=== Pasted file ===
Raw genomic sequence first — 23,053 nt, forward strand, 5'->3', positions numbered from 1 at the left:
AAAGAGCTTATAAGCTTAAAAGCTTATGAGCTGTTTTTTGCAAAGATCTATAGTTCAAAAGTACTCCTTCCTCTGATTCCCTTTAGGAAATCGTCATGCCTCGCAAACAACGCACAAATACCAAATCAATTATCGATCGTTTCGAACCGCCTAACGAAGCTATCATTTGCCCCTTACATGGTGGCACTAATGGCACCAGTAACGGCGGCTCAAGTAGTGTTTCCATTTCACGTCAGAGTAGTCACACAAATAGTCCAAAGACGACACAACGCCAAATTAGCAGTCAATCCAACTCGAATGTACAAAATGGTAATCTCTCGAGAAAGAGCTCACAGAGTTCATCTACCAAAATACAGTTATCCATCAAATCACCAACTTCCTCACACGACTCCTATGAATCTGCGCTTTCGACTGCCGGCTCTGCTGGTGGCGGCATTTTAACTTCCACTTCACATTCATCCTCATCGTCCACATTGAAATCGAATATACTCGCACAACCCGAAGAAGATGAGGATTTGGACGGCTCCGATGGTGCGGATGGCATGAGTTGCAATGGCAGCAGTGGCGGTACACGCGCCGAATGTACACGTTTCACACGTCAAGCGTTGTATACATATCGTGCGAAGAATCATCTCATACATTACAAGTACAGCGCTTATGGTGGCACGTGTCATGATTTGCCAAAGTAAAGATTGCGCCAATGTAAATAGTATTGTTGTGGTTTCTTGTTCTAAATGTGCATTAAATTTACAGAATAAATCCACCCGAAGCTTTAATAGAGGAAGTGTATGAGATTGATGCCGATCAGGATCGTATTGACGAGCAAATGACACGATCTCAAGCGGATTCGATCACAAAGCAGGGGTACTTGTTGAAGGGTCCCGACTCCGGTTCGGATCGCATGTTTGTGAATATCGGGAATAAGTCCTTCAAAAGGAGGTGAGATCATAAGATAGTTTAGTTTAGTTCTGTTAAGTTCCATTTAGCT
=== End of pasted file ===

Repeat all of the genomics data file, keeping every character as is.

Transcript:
Raw genomic sequence first — 23,053 nt, forward strand, 5'->3', positions numbered from 1 at the left:
AAAGAGCTTATAAGCTTAAAAGCTTATGAGCTGTTTTTTGCAAAGATCTATAGTTCAAAAGTACTCCTTCCTCTGATTCCCTTTAGGAAATCGTCATGCCTCGCAAACAACGCACAAATACCAAATCAATTATCGATCGTTTCGAACCGCCTAACGAAGCTATCATTTGCCCCTTACATGGTGGCACTAATGGCACCAGTAACGGCGGCTCAAGTAGTGTTTCCATTTCACGTCAGAGTAGTCACACAAATAGTCCAAAGACGACACAACGCCAAATTAGCAGTCAATCCAACTCGAATGTACAAAATGGTAATCTCTCGAGAAAGAGCTCACAGAGTTCATCTACCAAAATACAGTTATCCATCAAATCACCAACTTCCTCACACGACTCCTATGAATCTGCGCTTTCGACTGCCGGCTCTGCTGGTGGCGGCATTTTAACTTCCACTTCACATTCATCCTCATCGTCCACATTGAAATCGAATATACTCGCACAACCCGAAGAAGATGAGGATTTGGACGGCTCCGATGGTGCGGATGGCATGAGTTGCAATGGCAGCAGTGGCGGTACACGCGCCGAATGTACACGTTTCACACGTCAAGCGTTGTATACATATCGTGCGAAGAATCATCTCATACATTACAAGTACAGCGCTTATGGTGGCACGTGTCATGATTTGCCAAAGTAAAGATTGCGCCAATGTAAATAGTATTGTTGTGGTTTCTTGTTCTAAATGTGCATTAAATTTACAGAATAAATCCACCCGAAGCTTTAATAGAGGAAGTGTATGAGATTGATGCCGATCAGGATCGTATTGACGAGCAAATGACACGATCTCAAGCGGATTCGATCACAAAGCAGGGGTACTTGTTGAAGGGTCCCGACTCCGGTTCGGATCGCATGTTTGTGAATATCGGGAATAAGTCCTTCAAAAGGAGGTGAGATCATAAGATAGTTTAGTTTAGTTCTGTTAAGTTCCATTTAGCT